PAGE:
Federal probe possibilities: North Charleston investigation could follow Ferguson

A still from a video of a shooting in North Charleston shows North Charleston Patrolman 1st Class Michael Slager, 33, fire at 50-year-old Walter Scott as he runs away. Scott died Saturday from his injuries. Slager was arrested on a murder charge Tuesday after the video surfaced from a then-anonymous source.

If the U.S. Department of Justice conducts a civil rights investigation prompted by Saturday’s killing of an unarmed black man by a North Charleston police officer, it will likely follow the pattern of other high-profile cases, including the recently completed federal probe in Ferguson, Mo.

In the Ferguson case, the Justice Department launched a two-pronged investigation after a white policeman killed an unarmed black man in August: One into the actions of the shooter, police officer Darren Wilson; and another into allegations of illegal racial profiling on the part of the Ferguson Police Department and other Ferguson agencies.

The Justice Department has traced a similar path in some of the more than 20 investigations into civil rights violations by law enforcement agencies around the nation in the past five years.

In the North Charleston case, a separate investigation into the shooting of 50-year-old Walter L. Scott, who was running away from Patrolman 1st Class Michael T. Slager, might not be seen as necessary as it was in Ferguson. That’s because Slager was charged with murder and jailed three days after the killing. The murder charge came shortly after a video showed Scott running away from Slager as the officer shot at him eight times until the fleeing man’s knees buckled and he collapsed, face down in the dirt, with five bullets in the back.

The Justice Department did not reply to an email inquiry Thursday about whether a civil rights probe would be launched into the North Charleston case or what its procedures would be in such an investigation.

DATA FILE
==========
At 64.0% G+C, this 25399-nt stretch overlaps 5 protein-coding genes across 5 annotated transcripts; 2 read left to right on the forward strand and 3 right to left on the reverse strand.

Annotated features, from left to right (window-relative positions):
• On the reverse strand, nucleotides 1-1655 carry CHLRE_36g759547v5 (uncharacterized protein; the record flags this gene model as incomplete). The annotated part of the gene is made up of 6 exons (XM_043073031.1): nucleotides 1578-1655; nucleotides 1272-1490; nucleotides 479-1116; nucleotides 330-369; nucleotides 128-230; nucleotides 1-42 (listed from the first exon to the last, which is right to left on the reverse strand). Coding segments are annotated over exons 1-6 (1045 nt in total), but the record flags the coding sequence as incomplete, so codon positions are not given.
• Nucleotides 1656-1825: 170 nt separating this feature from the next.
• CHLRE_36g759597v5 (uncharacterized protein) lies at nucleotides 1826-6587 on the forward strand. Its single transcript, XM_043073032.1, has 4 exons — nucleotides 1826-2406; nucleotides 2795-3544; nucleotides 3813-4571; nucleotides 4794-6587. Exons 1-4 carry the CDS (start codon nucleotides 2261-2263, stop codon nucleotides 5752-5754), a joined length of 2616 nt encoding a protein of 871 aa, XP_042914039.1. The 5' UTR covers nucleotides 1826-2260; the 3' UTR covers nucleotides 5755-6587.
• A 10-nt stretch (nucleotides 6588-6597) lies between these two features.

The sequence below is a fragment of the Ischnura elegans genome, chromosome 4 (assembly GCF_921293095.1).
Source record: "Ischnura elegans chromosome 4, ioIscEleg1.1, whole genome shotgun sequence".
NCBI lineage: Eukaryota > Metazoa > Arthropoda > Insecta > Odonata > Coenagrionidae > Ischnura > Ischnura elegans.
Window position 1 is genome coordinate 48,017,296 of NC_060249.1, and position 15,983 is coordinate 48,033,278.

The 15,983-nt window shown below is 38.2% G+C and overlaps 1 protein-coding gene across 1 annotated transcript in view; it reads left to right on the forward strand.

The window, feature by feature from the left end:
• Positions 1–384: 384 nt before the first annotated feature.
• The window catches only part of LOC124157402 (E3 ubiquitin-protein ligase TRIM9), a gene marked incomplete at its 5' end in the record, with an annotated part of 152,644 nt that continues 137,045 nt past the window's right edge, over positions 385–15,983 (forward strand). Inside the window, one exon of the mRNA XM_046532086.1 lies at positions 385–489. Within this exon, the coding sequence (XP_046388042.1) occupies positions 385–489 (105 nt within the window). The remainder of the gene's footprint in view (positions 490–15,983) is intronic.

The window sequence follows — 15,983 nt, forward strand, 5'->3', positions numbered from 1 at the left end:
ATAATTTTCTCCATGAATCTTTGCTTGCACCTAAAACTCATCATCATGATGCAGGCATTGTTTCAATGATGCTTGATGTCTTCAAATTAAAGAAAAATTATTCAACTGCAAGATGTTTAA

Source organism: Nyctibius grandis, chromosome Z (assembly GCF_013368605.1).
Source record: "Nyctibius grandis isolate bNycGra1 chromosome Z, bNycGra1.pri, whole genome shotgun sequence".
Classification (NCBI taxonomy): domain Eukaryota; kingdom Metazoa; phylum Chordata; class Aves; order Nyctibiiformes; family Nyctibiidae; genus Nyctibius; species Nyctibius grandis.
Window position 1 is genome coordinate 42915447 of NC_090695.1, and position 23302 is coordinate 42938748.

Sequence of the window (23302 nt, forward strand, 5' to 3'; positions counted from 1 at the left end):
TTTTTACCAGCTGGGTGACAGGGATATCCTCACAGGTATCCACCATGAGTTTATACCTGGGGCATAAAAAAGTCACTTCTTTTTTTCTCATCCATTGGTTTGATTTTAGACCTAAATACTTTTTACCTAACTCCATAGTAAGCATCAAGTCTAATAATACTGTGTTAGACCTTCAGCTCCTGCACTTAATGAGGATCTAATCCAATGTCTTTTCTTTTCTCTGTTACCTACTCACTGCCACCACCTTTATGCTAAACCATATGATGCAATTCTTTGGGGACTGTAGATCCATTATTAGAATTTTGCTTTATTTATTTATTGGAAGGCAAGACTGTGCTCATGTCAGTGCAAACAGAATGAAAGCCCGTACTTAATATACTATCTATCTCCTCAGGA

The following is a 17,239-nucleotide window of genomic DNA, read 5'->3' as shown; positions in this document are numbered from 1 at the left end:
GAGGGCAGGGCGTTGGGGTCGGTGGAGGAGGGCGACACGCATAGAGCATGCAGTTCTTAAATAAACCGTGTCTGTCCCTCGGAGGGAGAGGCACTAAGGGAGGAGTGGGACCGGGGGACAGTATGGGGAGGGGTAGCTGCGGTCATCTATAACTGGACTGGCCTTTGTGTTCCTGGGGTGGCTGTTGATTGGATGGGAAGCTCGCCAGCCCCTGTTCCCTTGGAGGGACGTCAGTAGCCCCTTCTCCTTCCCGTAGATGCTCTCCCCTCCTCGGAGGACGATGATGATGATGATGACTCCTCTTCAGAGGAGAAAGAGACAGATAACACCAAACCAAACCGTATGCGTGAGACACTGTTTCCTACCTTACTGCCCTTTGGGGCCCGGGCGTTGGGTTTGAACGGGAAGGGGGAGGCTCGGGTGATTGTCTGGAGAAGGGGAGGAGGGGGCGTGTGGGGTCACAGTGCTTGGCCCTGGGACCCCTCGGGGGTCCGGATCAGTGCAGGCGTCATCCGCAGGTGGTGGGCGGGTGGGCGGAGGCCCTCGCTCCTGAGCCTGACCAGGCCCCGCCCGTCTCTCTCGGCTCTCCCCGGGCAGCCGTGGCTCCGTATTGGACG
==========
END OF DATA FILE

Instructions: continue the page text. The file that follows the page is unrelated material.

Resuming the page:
A federal probe could involve possible civil rights violations by Slager in Scott’s killing. And that killing almost certainly would play a part in any larger Justice investigation of long-held resentment that North Charleston police unfairly detain, arrest and harass blacks, black men in particular.

Those sentiments arose out of an effort by North Charleston to curb its unsavory reputation nine years ago as one of America’s most dangerous cities. The city’s police department adopted a policy of aggressive patrolling, zero tolerance of minor violations and seemingly random interviews with residents. The aggressive patrols focused on the city’s highest crime areas, mainly predominately black neighborhoods.

It’s a policy that was credited with a dramatic reduction in crime in New York City. But both there and in North Charleston such police tactics breed resentment and complaints about harassment.

The Post and Courier investigated such allegations against North Charleston in 2012.

The newspaper discovered that in the four years after 2008, when the department’s aggressive tactics reached full swing, 120 complaints were filed. The newspaper found that “of the 89 that indicated the race of the complainant and the primary officer involved, 62 percent were black people complaining about white officers.”

Nevertheless, Mayor Keith Summey and then-Police Chief Jon Zumalt insisted that the tactics worked.

They said the effort had cut murders, rapes, robberies and aggravated assaults in 20 targeted neighborhoods by almost two-thirds, and by 2010 the number of killings fell to five.

Summey said at the time that the aggressive enforcement focus on black communities was logical because 83 percent of all people arrested are black, even though only 47 percent of the city’s population is black.

Black community leaders say that aggressive enforcement remains largely unchanged. And that likely would be the focus of any civil rights investigation of the North Charleston’s Police Department.

In the case of Ferguson, a Justice Department report says it spent about 100 days observing police and court practices, and attending some sessions of municipal court. The department analyzed police data on stops, searches and arrests, and evaluated court data. It also met with neighborhood associations and advocacy groups, and interviewed city, police and court officials, including the Ferguson police chief and his command staff.

Last month, the Justice Department announced its findings:

In the case of Officer Darren Wilson who killed Michael Brown, the department said the evidence “does not support federal civil rights charges” against him.

But Justice officials found that “the Ferguson Police Department ... engaged in a pattern or practice of conduct that violates the First, Fourth, and 14th amendments of the Constitution.

The report also found that the town focused police and court efforts more on collecting money than public safety.

Justice and Ferguson officials now are working to institute necessary changes.

That’s similar to the agreements the Justice Department has made with 15 of the other law enforcement agencies it has investigated, including the New Orleans and Albuquerque police departments.